It has a new name, some famous guests, and the same commitment to celebrating arts across Norfolk.

The Autumn Festival of Norfolk is the new title of the Hostry Festival – which has served up packed programmes of dance, drama, music, talks, film, exhibitions and awards for more than a decade.

Highlights this year include high-profile speakers, music and drama, a sensory arts festival and multi-cultural events, plus the festival’s signature projects:

The African Choir of Norfolk concert and three-course African inspired meal on September 23 will be followed by the mini festival Way of Sankofa at the Quaker Meeting House, Upper Goat Lane, Norwich on November 25. Enjoy the choir’s vibrant music celebrating the nations of Africa through song, and experience ‘gastro-sonic’ thanksgiving food rituals, food tastings, and share stories as part of a ‘a joyous conversation about race.’

The Norfolk Actors Company presents this year’s central drama production, Lady Windermere’s Fan by Oscar Wilde, at The Hostry, Norwich Cathedral, from October 23 to 28.

Total Ensemble inclusive performance group hosts a new weekend of dance on October 7-8. It includes shows and workshops with the main performance, Dance into the Fall, at The Blake Studio, Norwich Cathedral Close, on October 7.

The Norfolk Arts Awards honours people who have given exceptional time and energy to the arts in Norfolk. The 2023 gala ceremony to announce the winners is at the Ocean Room, Gorleston, on Friday November 3.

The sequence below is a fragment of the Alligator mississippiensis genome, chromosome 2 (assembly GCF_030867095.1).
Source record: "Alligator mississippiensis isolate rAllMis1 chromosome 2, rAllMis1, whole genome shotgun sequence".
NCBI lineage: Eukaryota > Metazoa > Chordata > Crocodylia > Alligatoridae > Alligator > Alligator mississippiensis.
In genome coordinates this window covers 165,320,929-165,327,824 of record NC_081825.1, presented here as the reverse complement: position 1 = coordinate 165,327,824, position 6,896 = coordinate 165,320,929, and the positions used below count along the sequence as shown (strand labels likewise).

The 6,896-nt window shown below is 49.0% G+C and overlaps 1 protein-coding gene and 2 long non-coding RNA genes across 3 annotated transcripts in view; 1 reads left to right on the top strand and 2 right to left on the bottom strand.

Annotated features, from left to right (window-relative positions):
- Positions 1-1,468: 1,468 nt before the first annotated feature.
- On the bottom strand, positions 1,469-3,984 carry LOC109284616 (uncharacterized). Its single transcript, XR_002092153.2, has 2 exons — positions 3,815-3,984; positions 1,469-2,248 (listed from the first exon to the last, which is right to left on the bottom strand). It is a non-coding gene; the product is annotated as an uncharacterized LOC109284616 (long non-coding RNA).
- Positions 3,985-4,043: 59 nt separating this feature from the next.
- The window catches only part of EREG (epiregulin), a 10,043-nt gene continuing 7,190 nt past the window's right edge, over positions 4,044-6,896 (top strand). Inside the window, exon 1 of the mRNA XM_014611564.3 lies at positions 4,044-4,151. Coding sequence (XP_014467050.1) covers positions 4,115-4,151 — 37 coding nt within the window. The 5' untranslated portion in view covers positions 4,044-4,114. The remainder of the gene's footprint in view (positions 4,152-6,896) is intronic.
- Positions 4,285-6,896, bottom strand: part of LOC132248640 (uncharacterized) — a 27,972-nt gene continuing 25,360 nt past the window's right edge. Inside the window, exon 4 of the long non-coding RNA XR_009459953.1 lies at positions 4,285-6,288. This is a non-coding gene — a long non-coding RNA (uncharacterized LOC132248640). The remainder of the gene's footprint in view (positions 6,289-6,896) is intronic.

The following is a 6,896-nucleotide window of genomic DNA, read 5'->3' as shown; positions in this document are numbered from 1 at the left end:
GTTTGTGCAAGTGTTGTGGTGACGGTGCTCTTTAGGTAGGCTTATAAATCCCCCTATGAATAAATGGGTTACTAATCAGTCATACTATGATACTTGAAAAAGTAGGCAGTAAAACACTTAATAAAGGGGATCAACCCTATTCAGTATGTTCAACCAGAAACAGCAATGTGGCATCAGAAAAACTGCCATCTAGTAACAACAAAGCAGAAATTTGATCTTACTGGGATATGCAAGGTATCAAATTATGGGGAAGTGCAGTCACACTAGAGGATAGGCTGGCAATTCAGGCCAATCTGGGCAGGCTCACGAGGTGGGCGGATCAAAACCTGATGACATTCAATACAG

The relaunched Autum Festival of Norfolk runs from late September to late November with venues ranging from its traditional home in Norwich Cathedral’s Hostry to a farm at Walcott, near Happisburgh, and the Ocean Room in Gorleston-on-Sea.

The independent, not-for-profit festival was founded by Stash Kirkbride and Peter Barrow. Artistic director Stash said that over the years the festival had commissioned 152 events and worked with more than 1,000 volunteers.

‘Our programme for this year’s festival offers everything from music, dance and literature to the visual arts and performance, and now even extends to culinary delights, demonstrating the diversity of homegrown talent and attractiveness of this unique county,’ said Stash.

Festival patrons include Stephen Fry and actors Stephanie Beacham, Hayley Mills and Susan Hampshire.

Great British Life: 2023 Autumn Festival of Norfolk venues created by Norfolk Arts Awards winners 2022, The Norwich Dandies. Picture: Autumn Festival of Norfolk venues created by Norfolk Arts Awards winners 2022, The Norwich Dandies. Picture:

More festival highlights

A series of talks at the Hostry includes founder member of the Comedy Store and former Young One, Nigel Planer on October 28; disgraced former MP Jonathan Aitken, who is now a Church of England priest, in conversation with the Bishop of Norwich on October 28; author and biographer Rebecca Stott, who used to live in Norwich; theatre critic and Guardian writer Michael Billington and Norfolk playwright and poet James McDermott.

Posting Letters to the Moon at The Norwich School’s Blake Studio, Norwich Cathedral Close, on October 20, is a romantic and funny portrait of life during the Second World War, revealed in letters between actress Celia Johnson and her explorer and writer husband Peter Fleming (brother of James Bond creator Ian Fleming). The letters will be read by Celia and Peter’s actor daughter Lucy Fleming, and her husband Simon Williams (parts in EastEnders and Upstairs Downstairs and The Archers.) They recount Celia’s experiences filming with Noel Coward and David Lean, and making the classic film Brief Encounter in 1945.

Violinist Braimah Kanneh-Mason has become a new patron of the Autumn Festival of Norfolk and will join Jeneba and Mariatu Kanneh-Mason for an interview and classical concert in the Blake Studio, Norwich Cathedral Close, on November 4.

Full programme at Tickets from Norwich Theatre Royal box office and 01603 598676.

Great British Life: Braimah Kanneh-Mason. Picture: Jake TurneyBraimah Kanneh-Mason. Picture: Jake Turney